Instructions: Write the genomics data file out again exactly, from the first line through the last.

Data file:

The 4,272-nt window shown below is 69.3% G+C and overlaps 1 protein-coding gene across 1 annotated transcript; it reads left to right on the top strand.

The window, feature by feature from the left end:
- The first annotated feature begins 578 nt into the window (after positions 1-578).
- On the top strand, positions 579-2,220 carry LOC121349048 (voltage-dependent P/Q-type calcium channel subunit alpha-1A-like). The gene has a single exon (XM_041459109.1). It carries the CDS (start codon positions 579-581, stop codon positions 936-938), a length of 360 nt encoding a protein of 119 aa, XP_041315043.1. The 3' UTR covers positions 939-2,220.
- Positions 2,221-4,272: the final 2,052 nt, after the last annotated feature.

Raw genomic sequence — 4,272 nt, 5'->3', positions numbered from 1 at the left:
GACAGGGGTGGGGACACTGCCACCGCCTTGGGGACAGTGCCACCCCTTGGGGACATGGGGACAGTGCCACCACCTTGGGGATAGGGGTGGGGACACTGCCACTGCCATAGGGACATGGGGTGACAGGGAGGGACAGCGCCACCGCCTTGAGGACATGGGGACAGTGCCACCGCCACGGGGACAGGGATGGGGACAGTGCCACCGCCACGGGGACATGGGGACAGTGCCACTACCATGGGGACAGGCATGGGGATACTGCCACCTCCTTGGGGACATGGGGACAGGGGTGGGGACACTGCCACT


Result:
The 4,272-nt window shown below is 69.3% G+C and overlaps 1 protein-coding gene across 1 annotated transcript; it reads left to right on the top strand.

The window, feature by feature from the left end:
- The first annotated feature begins 578 nt into the window (after positions 1-578).
- On the top strand, positions 579-2,220 carry LOC121349048 (voltage-dependent P/Q-type calcium channel subunit alpha-1A-like). The gene has a single exon (XM_041459109.1). It carries the CDS (start codon positions 579-581, stop codon positions 936-938), a length of 360 nt encoding a protein of 119 aa, XP_041315043.1. The 3' UTR covers positions 939-2,220.
- Positions 2,221-4,272: the final 2,052 nt, after the last annotated feature.

Raw genomic sequence — 4,272 nt, 5'->3', positions numbered from 1 at the left:
GACAGGGGTGGGGACACTGCCACCGCCTTGGGGACAGTGCCACCCCTTGGGGACATGGGGACAGTGCCACCACCTTGGGGATAGGGGTGGGGACACTGCCACTGCCATAGGGACATGGGGTGACAGGGAGGGACAGCGCCACCGCCTTGAGGACATGGGGACAGTGCCACCGCCACGGGGACAGGGATGGGGACAGTGCCACCGCCACGGGGACATGGGGACAGTGCCACTACCATGGGGACAGGCATGGGGATACTGCCACCTCCTTGGGGACATGGGGACAGGGGTGGGGACACTGCCACT